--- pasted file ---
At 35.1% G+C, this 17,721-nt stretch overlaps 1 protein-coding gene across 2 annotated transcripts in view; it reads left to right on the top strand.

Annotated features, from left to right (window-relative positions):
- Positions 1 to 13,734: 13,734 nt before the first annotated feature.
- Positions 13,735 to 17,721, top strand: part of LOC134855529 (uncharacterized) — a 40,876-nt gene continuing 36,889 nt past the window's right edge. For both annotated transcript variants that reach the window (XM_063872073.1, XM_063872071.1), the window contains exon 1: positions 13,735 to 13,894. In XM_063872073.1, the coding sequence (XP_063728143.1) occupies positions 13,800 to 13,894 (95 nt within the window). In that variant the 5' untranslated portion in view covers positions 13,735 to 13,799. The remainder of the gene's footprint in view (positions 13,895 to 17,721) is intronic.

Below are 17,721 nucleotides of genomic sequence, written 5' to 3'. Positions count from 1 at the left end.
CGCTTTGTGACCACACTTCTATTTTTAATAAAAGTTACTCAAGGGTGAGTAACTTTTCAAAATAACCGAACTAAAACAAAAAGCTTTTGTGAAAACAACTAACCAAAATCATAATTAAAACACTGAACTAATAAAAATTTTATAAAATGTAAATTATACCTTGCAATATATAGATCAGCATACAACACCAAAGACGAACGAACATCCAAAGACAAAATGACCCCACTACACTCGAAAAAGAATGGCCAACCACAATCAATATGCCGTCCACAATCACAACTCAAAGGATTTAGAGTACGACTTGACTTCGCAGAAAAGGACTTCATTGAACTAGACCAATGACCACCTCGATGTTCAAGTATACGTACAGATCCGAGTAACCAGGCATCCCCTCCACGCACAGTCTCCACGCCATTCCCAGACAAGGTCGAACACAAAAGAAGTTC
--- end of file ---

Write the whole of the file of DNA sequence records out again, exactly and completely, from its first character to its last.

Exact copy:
At 35.1% G+C, this 17,721-nt stretch overlaps 1 protein-coding gene across 2 annotated transcripts in view; it reads left to right on the top strand.

Annotated features, from left to right (window-relative positions):
- Positions 1 to 13,734: 13,734 nt before the first annotated feature.
- Positions 13,735 to 17,721, top strand: part of LOC134855529 (uncharacterized) — a 40,876-nt gene continuing 36,889 nt past the window's right edge. For both annotated transcript variants that reach the window (XM_063872073.1, XM_063872071.1), the window contains exon 1: positions 13,735 to 13,894. In XM_063872073.1, the coding sequence (XP_063728143.1) occupies positions 13,800 to 13,894 (95 nt within the window). In that variant the 5' untranslated portion in view covers positions 13,735 to 13,799. The remainder of the gene's footprint in view (positions 13,895 to 17,721) is intronic.

Below are 17,721 nucleotides of genomic sequence, written 5' to 3'. Positions count from 1 at the left end.
CGCTTTGTGACCACACTTCTATTTTTAATAAAAGTTACTCAAGGGTGAGTAACTTTTCAAAATAACCGAACTAAAACAAAAAGCTTTTGTGAAAACAACTAACCAAAATCATAATTAAAACACTGAACTAATAAAAATTTTATAAAATGTAAATTATACCTTGCAATATATAGATCAGCATACAACACCAAAGACGAACGAACATCCAAAGACAAAATGACCCCACTACACTCGAAAAAGAATGGCCAACCACAATCAATATGCCGTCCACAATCACAACTCAAAGGATTTAGAGTACGACTTGACTTCGCAGAAAAGGACTTCATTGAACTAGACCAATGACCACCTCGATGTTCAAGTATACGTACAGATCCGAGTAACCAGGCATCCCCTCCACGCACAGTCTCCACGCCATTCCCAGACAAGGTCGAACACAAAAGAAGTTC